‘Self Defense Starter Kit’ Offers Practical Moves to De-Escalate Everyday Discrimination

By Sameer Rao Mar 09, 2017

With hate-motivated violence reportedly increasing across the country, two Muslim women offer the Self Defense Starter Kit for those looking for functional maneuvers to use in real-life instances of discriminatory abuse.

Rana Abdelhamid and Maryam Aziz, who star in the sometimes-comical instructional video series, use their black belt-level martial arts education to guide viewers through eight simulations of possible violent encounters and corresponding self-defense techniques. Video titles include, "How to Twist Out of a Wrist Grab," "How to Stop a Grab to the Hijab" and "How to Use Your Voice in Self Defense." 

Abdelhamid describes the series’ premise in an introductory video:  

Self-defense is mad empowering. It makes you feel secure, it gives you a positive relationship with your body and allows you to see the power of your body. You’re literally building your toolkit so that if there’s any situation where you feel like you are under attack, you can de-escalate that situation. And you can use that power to protect yourself, to protect your friends, your family and even your community. 

Both Abdelhamid and Aziz work with the Women’s Initiative for Self-Empowerment, an organization founded by Abdelhamid that’s geared towards training Muslim women and girls in self-defense, entrepreneurship and leadership skills.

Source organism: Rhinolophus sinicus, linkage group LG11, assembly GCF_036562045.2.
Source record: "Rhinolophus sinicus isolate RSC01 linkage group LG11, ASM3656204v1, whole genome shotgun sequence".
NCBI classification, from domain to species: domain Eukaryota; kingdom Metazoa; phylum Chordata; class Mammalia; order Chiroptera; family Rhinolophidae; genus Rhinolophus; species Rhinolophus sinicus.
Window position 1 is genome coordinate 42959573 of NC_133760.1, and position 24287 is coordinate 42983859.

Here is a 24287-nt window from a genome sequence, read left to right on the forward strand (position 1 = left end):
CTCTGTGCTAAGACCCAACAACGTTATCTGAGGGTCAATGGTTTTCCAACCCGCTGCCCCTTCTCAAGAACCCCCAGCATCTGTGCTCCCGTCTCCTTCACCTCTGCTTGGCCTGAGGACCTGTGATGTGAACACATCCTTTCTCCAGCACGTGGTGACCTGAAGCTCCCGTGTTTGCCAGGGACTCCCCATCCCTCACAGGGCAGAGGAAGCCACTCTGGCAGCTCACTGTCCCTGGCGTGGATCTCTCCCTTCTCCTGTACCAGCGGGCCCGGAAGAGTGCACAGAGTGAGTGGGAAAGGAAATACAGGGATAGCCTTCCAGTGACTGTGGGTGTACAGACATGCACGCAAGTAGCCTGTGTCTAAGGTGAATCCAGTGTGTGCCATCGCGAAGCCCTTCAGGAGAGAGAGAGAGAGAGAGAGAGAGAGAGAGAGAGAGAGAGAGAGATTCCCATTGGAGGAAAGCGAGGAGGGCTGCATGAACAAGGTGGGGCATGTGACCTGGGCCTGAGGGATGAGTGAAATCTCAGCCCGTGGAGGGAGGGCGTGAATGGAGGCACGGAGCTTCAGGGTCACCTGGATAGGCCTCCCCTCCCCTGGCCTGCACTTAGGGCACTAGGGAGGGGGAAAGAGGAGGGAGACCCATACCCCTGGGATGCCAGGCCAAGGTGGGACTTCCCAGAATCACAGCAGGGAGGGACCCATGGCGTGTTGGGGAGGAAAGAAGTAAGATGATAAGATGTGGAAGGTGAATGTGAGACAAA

Filmmakers Robie Flores and Alison Withers, who directed the video series in collaboration with the organization, told Teen Vogue last month that the team aimed the series’ mix of physical and verbal de-escalation strategies at women of all backgrounds who experience street harassment: 

"Street harassment is something we all deal with on a very regular basis that it’s become so normalized we don’t mention every single time it happens, and this is alarming and a very serious problem, especially for visible minorities," Robie told Teen Vogue. "We genuinely didn’t know how to properly face these situations we encounter very often, much less what to do when they escalate and turn violent."

Abelhamid said in the same interview that the creators "recognize that self-defense is not the main solution." "But it’s about building women’s capacity to be able to defend oneself as we continue to fight the good fight," she added.

Check out the "Self Defense Starter Kit," and let us know what you think in the comments.